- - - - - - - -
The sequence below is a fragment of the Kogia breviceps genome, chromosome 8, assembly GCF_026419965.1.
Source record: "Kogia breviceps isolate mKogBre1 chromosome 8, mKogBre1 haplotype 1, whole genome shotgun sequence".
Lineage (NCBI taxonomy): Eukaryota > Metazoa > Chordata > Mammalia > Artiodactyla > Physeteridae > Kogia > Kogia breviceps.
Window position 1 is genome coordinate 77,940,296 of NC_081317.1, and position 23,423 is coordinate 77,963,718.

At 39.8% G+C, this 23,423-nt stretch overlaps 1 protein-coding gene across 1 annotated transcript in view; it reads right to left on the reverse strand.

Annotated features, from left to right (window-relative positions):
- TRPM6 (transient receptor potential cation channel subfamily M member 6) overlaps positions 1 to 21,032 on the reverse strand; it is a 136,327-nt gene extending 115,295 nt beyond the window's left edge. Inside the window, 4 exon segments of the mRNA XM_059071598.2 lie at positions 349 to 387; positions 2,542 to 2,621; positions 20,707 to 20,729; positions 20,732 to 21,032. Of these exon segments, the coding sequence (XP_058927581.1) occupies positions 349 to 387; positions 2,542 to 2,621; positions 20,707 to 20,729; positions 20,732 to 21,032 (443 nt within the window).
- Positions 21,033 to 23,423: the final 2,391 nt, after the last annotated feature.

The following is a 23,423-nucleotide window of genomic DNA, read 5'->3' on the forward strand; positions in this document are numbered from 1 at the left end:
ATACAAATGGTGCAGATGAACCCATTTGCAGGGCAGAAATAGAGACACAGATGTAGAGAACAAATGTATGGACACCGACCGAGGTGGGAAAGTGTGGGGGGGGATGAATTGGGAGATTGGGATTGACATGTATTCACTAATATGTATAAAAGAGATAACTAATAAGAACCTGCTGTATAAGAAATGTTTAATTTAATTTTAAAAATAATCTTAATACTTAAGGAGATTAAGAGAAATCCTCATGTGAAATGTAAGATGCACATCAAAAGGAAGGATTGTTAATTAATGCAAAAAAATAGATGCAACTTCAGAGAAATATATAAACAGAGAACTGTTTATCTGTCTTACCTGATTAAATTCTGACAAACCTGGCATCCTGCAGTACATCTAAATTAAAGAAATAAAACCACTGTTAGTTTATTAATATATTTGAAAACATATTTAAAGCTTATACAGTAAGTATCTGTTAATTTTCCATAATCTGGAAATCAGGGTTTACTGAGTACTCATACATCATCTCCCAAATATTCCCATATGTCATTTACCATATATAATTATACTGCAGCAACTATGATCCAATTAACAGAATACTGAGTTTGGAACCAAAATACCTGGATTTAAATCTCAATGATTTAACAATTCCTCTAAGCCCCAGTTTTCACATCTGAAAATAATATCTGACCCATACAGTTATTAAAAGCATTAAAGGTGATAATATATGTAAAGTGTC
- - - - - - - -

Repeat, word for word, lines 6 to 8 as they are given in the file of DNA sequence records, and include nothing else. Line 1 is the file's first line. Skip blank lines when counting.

Annotated features, from left to right (window-relative positions):
- TRPM6 (transient receptor potential cation channel subfamily M member 6) overlaps positions 1 to 21,032 on the reverse strand; it is a 136,327-nt gene extending 115,295 nt beyond the window's left edge. Inside the window, 4 exon segments of the mRNA XM_059071598.2 lie at positions 349 to 387; positions 2,542 to 2,621; positions 20,707 to 20,729; positions 20,732 to 21,032. Of these exon segments, the coding sequence (XP_058927581.1) occupies positions 349 to 387; positions 2,542 to 2,621; positions 20,707 to 20,729; positions 20,732 to 21,032 (443 nt within the window).
- Positions 21,033 to 23,423: the final 2,391 nt, after the last annotated feature.